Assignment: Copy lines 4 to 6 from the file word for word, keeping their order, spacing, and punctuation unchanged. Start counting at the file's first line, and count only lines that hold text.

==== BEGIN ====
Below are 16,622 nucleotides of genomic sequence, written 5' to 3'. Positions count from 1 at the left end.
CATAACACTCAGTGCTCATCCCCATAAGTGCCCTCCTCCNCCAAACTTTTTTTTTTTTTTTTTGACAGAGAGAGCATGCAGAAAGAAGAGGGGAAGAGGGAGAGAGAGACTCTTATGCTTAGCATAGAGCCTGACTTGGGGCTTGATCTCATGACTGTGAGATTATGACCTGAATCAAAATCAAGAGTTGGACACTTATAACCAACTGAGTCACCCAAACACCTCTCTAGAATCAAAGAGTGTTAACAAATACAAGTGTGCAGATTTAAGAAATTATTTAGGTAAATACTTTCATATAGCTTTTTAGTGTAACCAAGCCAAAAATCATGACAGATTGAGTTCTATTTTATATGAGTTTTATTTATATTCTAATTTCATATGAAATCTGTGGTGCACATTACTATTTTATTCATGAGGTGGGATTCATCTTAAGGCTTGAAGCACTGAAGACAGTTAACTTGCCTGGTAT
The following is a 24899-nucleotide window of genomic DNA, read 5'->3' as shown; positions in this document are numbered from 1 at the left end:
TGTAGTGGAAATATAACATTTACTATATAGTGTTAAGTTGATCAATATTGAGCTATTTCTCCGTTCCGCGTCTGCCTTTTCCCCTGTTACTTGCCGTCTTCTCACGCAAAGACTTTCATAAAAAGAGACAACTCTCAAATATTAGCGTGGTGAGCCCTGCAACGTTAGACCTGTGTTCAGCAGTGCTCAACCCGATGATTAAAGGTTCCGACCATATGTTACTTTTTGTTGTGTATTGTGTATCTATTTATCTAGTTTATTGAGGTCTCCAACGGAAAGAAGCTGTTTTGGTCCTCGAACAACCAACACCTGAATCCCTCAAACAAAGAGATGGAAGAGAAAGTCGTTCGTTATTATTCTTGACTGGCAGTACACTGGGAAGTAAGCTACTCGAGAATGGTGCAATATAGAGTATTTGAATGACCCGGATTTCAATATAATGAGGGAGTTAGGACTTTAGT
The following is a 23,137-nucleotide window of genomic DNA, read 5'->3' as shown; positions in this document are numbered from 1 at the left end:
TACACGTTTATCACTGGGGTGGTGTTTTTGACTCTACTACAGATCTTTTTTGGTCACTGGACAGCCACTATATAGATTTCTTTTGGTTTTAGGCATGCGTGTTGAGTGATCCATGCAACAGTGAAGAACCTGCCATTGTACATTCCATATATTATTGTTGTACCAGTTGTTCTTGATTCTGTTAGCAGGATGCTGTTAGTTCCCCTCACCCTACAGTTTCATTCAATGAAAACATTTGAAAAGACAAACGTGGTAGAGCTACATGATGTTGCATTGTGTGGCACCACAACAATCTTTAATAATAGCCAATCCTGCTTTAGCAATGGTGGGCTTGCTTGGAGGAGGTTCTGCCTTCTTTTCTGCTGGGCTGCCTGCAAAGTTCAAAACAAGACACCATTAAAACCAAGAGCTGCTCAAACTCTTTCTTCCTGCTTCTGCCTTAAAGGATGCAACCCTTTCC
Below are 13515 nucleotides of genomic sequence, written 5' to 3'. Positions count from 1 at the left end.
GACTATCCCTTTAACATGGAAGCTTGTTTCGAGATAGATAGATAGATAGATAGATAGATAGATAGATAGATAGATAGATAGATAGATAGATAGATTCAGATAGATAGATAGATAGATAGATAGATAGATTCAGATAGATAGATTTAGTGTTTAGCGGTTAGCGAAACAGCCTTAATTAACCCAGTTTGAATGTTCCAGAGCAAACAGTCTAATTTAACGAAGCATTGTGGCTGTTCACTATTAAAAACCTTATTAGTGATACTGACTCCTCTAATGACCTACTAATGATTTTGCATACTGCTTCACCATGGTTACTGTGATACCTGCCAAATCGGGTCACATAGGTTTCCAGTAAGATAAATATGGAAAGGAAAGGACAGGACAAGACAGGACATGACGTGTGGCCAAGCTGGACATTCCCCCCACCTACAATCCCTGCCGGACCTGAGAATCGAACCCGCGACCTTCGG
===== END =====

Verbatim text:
TGTAGTGGAAATATAACATTTACTATATAGTGTTAAGTTGATCAATATTGAGCTATTTCTCCGTTCCGCGTCTGCCTTTTCCCCTGTTACTTGCCGTCTTCTCACGCAAAGACTTTCATAAAAAGAGACAACTCTCAAATATTAGCGTGGTGAGCCCTGCAACGTTAGACCTGTGTTCAGCAGTGCTCAACCCGATGATTAAAGGTTCCGACCATATGTTACTTTTTGTTGTGTATTGTGTATCTATTTATCTAGTTTATTGAGGTCTCCAACGGAAAGAAGCTGTTTTGGTCCTCGAACAACCAACACCTGAATCCCTCAAACAAAGAGATGGAAGAGAAAGTCGTTCGTTATTATTCTTGACTGGCAGTACACTGGGAAGTAAGCTACTCGAGAATGGTGCAATATAGAGTATTTGAATGACCCGGATTTCAATATAATGAGGGAGTTAGGACTTTAGT
The following is a 23,137-nucleotide window of genomic DNA, read 5'->3' as shown; positions in this document are numbered from 1 at the left end:
TACACGTTTATCACTGGGGTGGTGTTTTTGACTCTACTACAGATCTTTTTTGGTCACTGGACAGCCACTATATAGATTTCTTTTGGTTTTAGGCATGCGTGTTGAGTGATCCATGCAACAGTGAAGAACCTGCCATTGTACATTCCATATATTATTGTTGTACCAGTTGTTCTTGATTCTGTTAGCAGGATGCTGTTAGTTCCCCTCACCCTACAGTTTCATTCAATGAAAACATTTGAAAAGACAAACGTGGTAGAGCTACATGATGTTGCATTGTGTGGCACCACAACAATCTTTAATAATAGCCAATCCTGCTTTAGCAATGGTGGGCTTGCTTGGAGGAGGTTCTGCCTTCTTTTCTGCTGGGCTGCCTGCAAAGTTCAAAACAAGACACCATTAAAACCAAGAGCTGCTCAAACTCTTTCTTCCTGCTTCTGCCTTAAAGGATGCAACCCTTTCC